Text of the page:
Saturday, October 1, 2011

Chinese Magic

chinese magic
No!  I have not rotated this photo in my computer. The building in the front is truly horizontal and was a part of ‘Lotus Riverside’, an unfinished residential complex in Shanghai, until 27th of June 2009.
(Photo Bloomberg)

In October 2008, Shanghai resident director of the American consulting firm Mckinsey, reported in his official report, that the quality of new construction in Beijing is so poor that a major office block in the central business district ‘Chaoyang’, is likely to collapse. His prediction came true, not in Beijing, but in one of the upmarket middle class residential district in Shanghai.

About a year ago, there was a major earthquake in Sichuan district of China, where many school buildings had collapsed, killing thousands of innocent schoolchildren. It was alleged that shoddy construction and use of iron bars instead of steel, were the main reasons. In a typical bureaucratic style, Sichuan Government had announced proudly that there were no sub-standard school buildings built in Sichuan, before the quake. This meant that the buildings collapsed because of quake only, and not because of any shoddy construction. In this incidence in Shanghai, there is nothing to put the blame on except for poor construction and is truly a wake up call.
There have been reports of major defects in some of the construction projects tom tommed by the Government. China sports museum built in 1990 has already developed cracks. A brand new highway bridge in Fenghuang, in western Hunan province, collapsed in 2007 even before its inauguration. A residential building had to be pulled down within six months because of shoddy construction.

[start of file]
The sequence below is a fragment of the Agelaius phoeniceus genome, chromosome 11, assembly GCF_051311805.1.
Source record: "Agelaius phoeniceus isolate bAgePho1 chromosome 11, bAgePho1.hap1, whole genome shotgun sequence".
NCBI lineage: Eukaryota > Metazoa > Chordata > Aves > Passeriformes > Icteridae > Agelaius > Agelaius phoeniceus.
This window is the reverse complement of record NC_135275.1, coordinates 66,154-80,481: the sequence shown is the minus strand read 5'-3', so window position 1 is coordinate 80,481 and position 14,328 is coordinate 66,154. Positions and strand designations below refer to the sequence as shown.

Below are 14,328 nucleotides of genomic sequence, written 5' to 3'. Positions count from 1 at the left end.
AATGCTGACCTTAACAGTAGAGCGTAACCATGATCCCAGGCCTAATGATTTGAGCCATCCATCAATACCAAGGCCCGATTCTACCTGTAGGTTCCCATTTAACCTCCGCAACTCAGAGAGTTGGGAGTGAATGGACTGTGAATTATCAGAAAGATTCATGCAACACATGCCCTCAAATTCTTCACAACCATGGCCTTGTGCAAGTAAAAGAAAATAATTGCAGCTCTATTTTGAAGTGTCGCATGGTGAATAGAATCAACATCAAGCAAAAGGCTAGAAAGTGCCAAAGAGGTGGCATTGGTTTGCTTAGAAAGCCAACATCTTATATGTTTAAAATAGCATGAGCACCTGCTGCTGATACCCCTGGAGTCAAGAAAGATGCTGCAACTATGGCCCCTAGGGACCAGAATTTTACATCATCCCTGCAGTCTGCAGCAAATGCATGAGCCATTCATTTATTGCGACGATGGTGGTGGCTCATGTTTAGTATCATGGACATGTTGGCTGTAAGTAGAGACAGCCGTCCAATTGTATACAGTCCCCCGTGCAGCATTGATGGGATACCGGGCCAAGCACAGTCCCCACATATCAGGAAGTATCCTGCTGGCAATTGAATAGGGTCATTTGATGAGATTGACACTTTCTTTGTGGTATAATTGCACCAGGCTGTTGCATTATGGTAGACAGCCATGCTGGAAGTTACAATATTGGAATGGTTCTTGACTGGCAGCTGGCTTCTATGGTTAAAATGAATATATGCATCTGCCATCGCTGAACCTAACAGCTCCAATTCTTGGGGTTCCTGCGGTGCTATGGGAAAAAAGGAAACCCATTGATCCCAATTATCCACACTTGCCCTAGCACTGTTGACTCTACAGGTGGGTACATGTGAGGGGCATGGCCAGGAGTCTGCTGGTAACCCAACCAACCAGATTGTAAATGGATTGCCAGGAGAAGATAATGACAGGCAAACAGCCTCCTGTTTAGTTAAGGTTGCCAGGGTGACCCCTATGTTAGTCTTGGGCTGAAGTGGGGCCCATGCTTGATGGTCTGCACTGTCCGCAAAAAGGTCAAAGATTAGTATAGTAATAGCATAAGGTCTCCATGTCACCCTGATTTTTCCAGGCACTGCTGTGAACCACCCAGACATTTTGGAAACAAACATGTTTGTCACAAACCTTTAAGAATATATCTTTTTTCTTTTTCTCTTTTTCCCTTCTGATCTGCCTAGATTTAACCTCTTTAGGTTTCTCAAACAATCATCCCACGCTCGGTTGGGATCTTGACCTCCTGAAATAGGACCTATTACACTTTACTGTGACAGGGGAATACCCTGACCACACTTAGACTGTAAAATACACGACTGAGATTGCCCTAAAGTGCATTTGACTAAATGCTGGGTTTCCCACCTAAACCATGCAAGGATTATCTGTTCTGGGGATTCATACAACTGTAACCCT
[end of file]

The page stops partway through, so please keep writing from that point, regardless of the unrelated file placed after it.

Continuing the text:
Why these things are happening?  China is supposed to have toughest laws governing the construction industry. Yet these things happen almost regularly. According to Chinese civil engineering experts, the system is so corrupt that bye-passing the rules is the common practice. For example, Chinese laws stipulate use of 80 to 90 Kg of steel per square meter in high-rise buildings. In practice, 30 Kg is the norm. Another example is the number of foundation piles. Many a times, a building is made to stand on less number of piles.
Human greed makes developers and builders to cut cost. They can get away with it by forking money to buy an approval certificate. The strict rules remain in the books only.
I think, we have some important lessons to draw from this Chinese experience.  It is reported that Government of India plans to spend trillion Dollars on infrastructure in next few years. It would be of Paramount importance that effective controls on builders, architects and contractors are in place and are implemented fiercely before any work can be started.
5 July 2009

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